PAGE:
the online database of Japanese folkore



Translation: a baby-talk corruption of obake (“monster”)
Alternate names: akaheru, chikarakoko, gamanoke (“frog spirit”); countless others

Appearance: Okka is a small, bulbous yōkai. It is usually depicted as a round, bright red creature with big eyes, two clawed feet, and a diminutive tail. There are many variations of this yokai, with minor difference in color, number of appendages, facial features, and hair.

Origin: Okka appears in many of the oldest yōkai picture scrolls. Since its original name was never recorded, countless names have been used to describe this yōkai. The word okka is a baby talk variation of obake, a generic word for a ghost or monster. It fits this yōkai quite well, as okka itself has a somewhat generic and baby-like appearance. It also fits an established pattern of monsters being named in baby talk; waira, otoroshi, gagoze, and uwan are also thought to be “baby-fied” variations of scary words.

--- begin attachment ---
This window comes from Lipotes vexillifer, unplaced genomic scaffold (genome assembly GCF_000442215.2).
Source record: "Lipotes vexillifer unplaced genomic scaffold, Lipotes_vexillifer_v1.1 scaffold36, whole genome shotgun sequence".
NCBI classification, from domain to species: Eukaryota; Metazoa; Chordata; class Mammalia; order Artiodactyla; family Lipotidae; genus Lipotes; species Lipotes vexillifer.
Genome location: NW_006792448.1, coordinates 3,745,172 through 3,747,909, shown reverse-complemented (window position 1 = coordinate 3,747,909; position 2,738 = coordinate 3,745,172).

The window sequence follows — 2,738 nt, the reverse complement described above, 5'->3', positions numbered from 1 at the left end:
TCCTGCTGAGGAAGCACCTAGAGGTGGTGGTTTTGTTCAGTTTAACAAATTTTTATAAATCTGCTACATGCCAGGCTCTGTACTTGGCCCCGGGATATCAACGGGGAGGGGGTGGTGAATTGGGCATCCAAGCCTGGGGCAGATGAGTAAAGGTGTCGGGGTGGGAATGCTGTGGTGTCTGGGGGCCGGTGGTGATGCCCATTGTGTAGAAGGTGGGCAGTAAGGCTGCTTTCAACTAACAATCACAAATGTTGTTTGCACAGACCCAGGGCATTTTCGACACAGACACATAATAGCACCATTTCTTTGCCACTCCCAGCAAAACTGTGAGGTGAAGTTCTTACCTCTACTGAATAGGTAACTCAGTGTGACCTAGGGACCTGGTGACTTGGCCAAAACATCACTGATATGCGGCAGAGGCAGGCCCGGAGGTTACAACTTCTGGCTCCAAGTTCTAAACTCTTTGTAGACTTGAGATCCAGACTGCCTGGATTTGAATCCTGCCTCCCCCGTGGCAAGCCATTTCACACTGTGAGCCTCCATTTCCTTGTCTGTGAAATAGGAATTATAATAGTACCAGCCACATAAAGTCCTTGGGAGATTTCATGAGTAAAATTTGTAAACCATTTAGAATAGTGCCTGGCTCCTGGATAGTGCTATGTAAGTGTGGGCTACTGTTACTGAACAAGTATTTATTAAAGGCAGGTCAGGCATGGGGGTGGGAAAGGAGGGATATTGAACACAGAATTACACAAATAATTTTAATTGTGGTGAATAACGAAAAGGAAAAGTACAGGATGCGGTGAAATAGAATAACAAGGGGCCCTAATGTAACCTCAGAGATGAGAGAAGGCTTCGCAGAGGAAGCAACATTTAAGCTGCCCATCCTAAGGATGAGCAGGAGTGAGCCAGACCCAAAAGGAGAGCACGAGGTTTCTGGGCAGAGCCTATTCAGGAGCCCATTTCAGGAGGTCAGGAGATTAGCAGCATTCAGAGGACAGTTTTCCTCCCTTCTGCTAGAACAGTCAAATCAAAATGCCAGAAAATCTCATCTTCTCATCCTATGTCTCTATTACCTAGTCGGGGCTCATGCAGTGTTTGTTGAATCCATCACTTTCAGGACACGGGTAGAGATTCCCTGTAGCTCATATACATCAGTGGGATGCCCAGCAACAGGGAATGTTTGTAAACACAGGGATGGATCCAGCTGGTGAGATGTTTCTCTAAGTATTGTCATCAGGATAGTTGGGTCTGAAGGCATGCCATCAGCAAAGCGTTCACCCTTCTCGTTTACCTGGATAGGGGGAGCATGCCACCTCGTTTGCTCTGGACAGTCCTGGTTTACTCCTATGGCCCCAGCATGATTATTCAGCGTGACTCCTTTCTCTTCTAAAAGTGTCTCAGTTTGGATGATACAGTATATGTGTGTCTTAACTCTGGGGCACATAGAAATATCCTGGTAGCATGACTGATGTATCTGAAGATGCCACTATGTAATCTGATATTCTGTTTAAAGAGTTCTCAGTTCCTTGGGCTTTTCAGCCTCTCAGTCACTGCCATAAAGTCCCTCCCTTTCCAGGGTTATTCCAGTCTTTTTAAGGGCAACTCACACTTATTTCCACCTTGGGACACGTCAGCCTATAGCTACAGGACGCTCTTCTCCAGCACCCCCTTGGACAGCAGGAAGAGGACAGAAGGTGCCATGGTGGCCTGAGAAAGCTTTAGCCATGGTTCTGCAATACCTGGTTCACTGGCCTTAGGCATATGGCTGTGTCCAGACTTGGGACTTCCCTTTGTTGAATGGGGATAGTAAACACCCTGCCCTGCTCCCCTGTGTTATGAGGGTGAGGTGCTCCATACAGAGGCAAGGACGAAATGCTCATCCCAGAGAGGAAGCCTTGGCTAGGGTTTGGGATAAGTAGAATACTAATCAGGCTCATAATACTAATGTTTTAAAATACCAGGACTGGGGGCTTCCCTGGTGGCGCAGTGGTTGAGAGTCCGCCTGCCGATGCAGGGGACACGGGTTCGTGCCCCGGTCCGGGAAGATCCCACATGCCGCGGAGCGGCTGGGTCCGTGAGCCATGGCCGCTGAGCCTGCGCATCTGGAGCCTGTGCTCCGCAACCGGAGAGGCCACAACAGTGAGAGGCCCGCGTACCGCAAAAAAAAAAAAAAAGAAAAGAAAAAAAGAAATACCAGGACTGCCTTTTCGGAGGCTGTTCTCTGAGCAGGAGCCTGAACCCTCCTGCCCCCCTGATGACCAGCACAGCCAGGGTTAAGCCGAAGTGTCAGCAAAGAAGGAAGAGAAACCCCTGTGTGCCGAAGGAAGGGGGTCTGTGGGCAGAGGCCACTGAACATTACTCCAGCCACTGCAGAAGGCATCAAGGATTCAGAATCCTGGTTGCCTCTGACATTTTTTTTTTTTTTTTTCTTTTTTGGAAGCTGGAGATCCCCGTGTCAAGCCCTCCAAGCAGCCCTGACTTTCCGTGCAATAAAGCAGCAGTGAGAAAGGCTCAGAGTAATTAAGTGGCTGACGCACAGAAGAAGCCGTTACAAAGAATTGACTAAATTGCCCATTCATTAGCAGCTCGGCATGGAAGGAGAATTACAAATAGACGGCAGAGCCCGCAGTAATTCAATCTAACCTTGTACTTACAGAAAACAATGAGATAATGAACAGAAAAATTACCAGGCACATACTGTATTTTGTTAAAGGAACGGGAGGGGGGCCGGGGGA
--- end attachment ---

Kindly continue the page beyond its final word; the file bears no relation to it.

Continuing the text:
It has been suggested that okka may be a frog spirit, based on its appearance. It has also been suggested that okka is a tsukumogami, as it appears alongside other tsukumogami in paintings. Though it was never given a name or an explanation, okka has yet remained a common sight in scrolls depicting the night parade of one hundred demons. Okka is frequently depicted together with kanazuchibō; it appears to be the target of kanazuchibō’s hammer. However, their frequent pairing may be no more than a coincidence. Painters frequently copied directly from earlier yōkai scrolls, and without any description there is no way of knowing if the original painting that depicts okka being targeted by kanazuchibō was done so for a specific reason, or just because it looked amusing.

Alphabetical list of yōkai